Disobeying summons under money laundering law is a criminal offence, says SC

New Delhi: Disobeying summons issued by an investigating agency under the money laundering law amounts to a criminal offence, the Supreme Court said on Thursday.

Representational image. PTI

Representational image. PTI

The apex court's order came as it set aside a Karnataka High Court order which had held that disobedience of summons for appearance did not amount to contravention of the provisions of the 1963 Foreign Exchange Regulation Act (FERA).


"In any event, the judgment of the high court cannot be sustained as it is contrary to the law laid down by this court," a bench of justices SA Bobde and L Nageswara Rao said.

The bench passed the judgement on an appeal filed by the Enforcement Directorate (ED) challenging the high court order.

The trial court had dismissed a complaint by ED and acquitted one Mohammed Akram under the FERA.

It was alleged in the complaint that Banglore-based M/s Pheroze Framrose, an authorised money changer, indulged in releasing substantial foreign exchange in contravention of the law.

The agency alleged that two employees of the firm were summoned during the enquiry and they admitted that foreign exchange worth Rs 50 crore was released on the basis of bogus documents by the money changer.

Summons were issued under Section 40 of FERA in October 1997 directing Akram and two others to appear before ED officer, but they had failed to respond.


Thereafter, a complaint was filed against them in a court in Bangalore where Akram was represented in the proceedings by an advocate. The lower court, however, acquitted him and directed the other two to face the trial.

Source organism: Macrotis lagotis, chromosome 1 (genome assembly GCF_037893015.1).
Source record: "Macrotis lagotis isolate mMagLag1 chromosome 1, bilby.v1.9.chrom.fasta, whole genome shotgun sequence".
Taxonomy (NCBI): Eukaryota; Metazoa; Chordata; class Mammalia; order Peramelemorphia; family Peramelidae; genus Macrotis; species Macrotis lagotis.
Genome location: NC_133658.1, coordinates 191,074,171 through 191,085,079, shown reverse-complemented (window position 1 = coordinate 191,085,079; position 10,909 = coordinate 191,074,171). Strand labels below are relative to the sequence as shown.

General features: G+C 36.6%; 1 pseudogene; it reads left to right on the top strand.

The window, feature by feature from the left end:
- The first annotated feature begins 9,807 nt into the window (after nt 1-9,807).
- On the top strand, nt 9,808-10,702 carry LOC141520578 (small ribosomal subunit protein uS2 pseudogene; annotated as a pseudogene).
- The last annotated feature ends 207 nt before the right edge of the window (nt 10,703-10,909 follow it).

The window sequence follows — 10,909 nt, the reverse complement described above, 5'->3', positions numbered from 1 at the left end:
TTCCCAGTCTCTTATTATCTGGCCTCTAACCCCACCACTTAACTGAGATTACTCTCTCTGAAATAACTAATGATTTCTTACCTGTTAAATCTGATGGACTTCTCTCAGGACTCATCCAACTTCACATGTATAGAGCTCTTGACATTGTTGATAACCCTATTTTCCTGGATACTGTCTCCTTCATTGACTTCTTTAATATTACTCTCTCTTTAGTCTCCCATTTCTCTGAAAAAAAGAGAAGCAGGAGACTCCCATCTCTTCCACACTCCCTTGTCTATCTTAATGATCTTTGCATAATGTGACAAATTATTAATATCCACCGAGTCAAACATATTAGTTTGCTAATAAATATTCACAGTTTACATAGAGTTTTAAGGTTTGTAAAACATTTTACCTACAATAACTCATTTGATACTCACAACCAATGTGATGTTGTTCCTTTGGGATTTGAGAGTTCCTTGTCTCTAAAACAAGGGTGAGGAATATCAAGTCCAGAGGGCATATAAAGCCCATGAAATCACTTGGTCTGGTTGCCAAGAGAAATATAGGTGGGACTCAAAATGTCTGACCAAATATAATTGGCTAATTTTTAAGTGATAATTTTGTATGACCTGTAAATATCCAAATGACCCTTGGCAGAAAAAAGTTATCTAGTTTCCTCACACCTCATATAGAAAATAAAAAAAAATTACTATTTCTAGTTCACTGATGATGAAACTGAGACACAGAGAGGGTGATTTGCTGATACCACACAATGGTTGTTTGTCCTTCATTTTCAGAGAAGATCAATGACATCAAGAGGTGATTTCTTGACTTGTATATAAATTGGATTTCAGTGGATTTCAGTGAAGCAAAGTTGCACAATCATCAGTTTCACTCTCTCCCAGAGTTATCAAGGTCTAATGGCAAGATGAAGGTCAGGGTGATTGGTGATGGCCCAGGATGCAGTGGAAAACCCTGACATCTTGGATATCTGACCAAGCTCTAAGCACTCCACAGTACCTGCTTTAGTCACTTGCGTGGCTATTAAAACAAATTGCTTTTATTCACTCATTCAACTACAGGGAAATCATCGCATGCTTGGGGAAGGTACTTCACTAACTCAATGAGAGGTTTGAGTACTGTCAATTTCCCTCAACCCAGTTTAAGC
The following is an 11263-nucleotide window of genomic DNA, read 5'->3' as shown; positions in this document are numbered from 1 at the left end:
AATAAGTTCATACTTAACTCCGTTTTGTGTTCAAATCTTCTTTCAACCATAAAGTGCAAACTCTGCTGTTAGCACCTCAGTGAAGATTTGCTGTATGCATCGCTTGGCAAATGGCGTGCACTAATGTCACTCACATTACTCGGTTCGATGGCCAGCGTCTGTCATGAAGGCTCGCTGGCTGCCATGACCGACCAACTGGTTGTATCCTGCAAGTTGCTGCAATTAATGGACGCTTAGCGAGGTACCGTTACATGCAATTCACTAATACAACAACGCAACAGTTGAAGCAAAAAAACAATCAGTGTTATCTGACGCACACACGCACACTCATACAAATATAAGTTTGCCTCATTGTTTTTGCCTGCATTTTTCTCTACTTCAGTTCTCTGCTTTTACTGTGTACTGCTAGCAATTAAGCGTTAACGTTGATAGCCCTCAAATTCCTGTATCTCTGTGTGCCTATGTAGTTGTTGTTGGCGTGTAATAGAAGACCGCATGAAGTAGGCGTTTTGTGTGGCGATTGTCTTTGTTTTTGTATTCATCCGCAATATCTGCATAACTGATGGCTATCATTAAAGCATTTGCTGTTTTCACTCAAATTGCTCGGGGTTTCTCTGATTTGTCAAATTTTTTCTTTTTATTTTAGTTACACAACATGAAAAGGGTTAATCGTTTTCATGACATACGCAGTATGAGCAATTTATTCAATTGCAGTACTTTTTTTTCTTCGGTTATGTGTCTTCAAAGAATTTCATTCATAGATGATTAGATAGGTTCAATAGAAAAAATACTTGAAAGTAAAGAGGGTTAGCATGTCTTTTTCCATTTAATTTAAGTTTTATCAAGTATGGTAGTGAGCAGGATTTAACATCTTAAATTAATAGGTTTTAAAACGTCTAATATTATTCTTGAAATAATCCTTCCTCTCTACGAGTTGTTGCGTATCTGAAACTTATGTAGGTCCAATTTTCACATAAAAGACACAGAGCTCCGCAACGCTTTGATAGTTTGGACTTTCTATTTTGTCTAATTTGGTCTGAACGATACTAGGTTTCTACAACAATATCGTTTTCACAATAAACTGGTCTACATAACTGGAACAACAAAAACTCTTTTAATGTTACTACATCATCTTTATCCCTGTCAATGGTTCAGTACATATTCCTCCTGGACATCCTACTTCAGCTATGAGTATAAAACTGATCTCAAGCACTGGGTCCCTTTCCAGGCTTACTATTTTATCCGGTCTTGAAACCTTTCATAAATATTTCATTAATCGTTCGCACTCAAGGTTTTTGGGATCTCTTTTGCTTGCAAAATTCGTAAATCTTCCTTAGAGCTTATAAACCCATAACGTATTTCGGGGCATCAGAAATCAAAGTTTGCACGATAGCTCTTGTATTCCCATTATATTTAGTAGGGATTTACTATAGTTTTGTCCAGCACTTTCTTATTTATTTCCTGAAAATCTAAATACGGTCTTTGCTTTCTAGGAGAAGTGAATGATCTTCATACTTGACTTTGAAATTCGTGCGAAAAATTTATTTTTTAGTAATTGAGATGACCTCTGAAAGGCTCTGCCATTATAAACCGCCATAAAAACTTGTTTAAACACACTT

The trial court had held that the summons issued by ED were not duly served on the respondent personally and the refusal to appear before the enforcement officer in spite of summons under the provision of FERA, cannot be regarded as a contravention of the Act.

Challenging the trial court's order, the agency moved the high court which also dismissed its appeal.

The apex court, however, said "the question of service under Section 40(3) of FERA, 1973 not being effected on the respondent is irrelevant at this point of time as he was represented by an advocate before the trial court. It appears that the respondent is not interested in these proceedings."

The apex court set aside the high court order and allowed the agency's appeal.


Published Date: Aug 17, 2017 06:59 pm | Updated Date: Aug 17, 2017 07:01 pm



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